Tuesday, January 20, 2009

Two big labour disputes - two nasty strikes

I've been following two strikes that have been causing major headaches in Ontario for the last few months. In Ottawa, the OC Transpo bus strike is now heading into week six - I arrived in the city for a research visit on day one of the strike, and got a first hand taste both of the mass disruption that it's causing and of the belligerence of the city's mayor. The union recently rejected the city's latest offer in a vote mandated by the federal Labour Minister. Meanwhile, in Toronto, CUPE 3903, the union representing York University's teaching assistants, graduate assistants and contract faculty has just rejected the university's latest offer in a vote mandated by the Ontario government. The initial response from the university is far from conciliatory. York's strike is now into week eleven.

I am not familiar with every single issue on the table in these two contract disputes, and I've long been hesitant to post anything on either issue. However, in both cases the two opposing parties seem to have dug in their heels - they aren't even at the negotiating tables anymore. Frankly, I'm worried for the union members. I think they're going to be in for a rough ride in the next few weeks as the toll of being limited to strike pay gets worse. And I don't think that either union is going to win public sympathy for their wage demands during a hotly-discussed recession.

While the York union's demand for increased full-time faculty positions is a serious one - more and more universities are relying on overworked short-term contract teaching faculty - the manner in which they have presented their case has alienated the permanent faculty members who might otherwise have been counted on for support. Automatic conversions (as the demand was initially presented, although this has been modified) of long-term teaching faculty to permanent status on the basis of seniority will never get the support of university faculty who have had the mantras of "publish or perish" and a meritocratic open hiring system drilled into them. I also am not completely convinced that university administrations want to move in this direction, but rather believe that they are at least partly forced in this direction by the governments that (under)fund them.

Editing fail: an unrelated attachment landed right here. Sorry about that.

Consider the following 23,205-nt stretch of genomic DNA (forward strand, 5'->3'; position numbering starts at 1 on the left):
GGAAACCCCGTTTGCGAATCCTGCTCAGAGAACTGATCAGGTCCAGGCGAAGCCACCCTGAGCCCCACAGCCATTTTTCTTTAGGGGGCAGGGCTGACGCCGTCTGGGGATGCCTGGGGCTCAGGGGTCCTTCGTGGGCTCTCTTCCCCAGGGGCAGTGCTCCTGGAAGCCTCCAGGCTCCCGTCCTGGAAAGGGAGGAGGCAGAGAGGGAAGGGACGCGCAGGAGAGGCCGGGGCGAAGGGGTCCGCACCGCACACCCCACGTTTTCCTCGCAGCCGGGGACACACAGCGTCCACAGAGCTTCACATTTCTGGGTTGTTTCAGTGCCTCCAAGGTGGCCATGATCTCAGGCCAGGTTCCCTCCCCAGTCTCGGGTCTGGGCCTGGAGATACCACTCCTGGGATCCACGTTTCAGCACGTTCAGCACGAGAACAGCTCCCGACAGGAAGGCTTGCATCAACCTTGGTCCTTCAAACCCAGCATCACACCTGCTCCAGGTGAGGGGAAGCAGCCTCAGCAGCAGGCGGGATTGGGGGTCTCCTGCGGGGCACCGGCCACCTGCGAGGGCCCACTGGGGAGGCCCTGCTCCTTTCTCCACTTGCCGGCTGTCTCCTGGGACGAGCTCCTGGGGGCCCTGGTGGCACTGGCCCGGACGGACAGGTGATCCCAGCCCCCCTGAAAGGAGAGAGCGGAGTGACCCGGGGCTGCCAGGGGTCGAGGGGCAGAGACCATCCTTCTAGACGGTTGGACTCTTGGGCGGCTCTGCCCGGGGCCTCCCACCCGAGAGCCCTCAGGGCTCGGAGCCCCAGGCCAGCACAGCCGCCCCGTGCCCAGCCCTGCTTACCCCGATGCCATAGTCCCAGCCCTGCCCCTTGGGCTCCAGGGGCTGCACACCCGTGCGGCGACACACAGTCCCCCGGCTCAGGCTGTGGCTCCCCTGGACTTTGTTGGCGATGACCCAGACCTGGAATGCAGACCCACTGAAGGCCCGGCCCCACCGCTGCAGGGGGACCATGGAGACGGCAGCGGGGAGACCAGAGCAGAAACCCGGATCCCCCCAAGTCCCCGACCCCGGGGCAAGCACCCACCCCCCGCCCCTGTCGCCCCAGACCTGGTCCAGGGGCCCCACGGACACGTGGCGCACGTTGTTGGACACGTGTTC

What's the next step? In both cases, I think a resolution is still weeks away. In both cases, public pressure for the respective governments (federal for OC Transpo, provincial for York) to legislate the striking members back to work will increase daily. I suspect that the smart move for each union would be to quickly present a comprehensive package to their employers - minus the most contentious ideological issues - in the hopes of salvaging a deal that is at least as good as the one currently on the table. I don't think that they will fare better in arbitration, which favors the status quo, and certainly not in a back-to-work legislation scenario. Unfortunately for them, the deal is stacked against the unions at the best of times, and a recession is not the best of times.

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At 8:48 pm, Anonymous John said...

The Ontario Coalition Against Poverty stands behind the striking CUPE 3903 works until the bitter end, just as you have supported us morally and financially for more than a decade.

And if the province were to force back to work legislation I hope CUPE 3903 would not follow such undemocratic laws.

At 1:37 pm, Blogger Canada Libre said...

So what are your thoughts on the comments of Premier McGuinty today and his hopes to have the York staff back to work by Monday?

Official News Release:

At 6:37 pm, Blogger Matt said...

I missed the last 24 hours of the news cycle - hence my delayed reply with the benefit of additional information.

I think that this endpoint was entirely predictable - and unfortunate for the union's membership. The NDP has to slow down the back-to-work legislation or risk alienating its base - but it won't play well in the media or among Toronto voters. McGuinty was bound to follow this path eventually, given the amount of media pressure. I think that the CUPE executive woefully misread the university's bargaining stance as mere tactics - and advised its members to vote against a deal that they'll be very lucky to get with the arbitrator.

The question of whether university faculty /are/ essential services and should be legislated back to work on that basis is an entirely different question. But I'm not surprised by this outcome.


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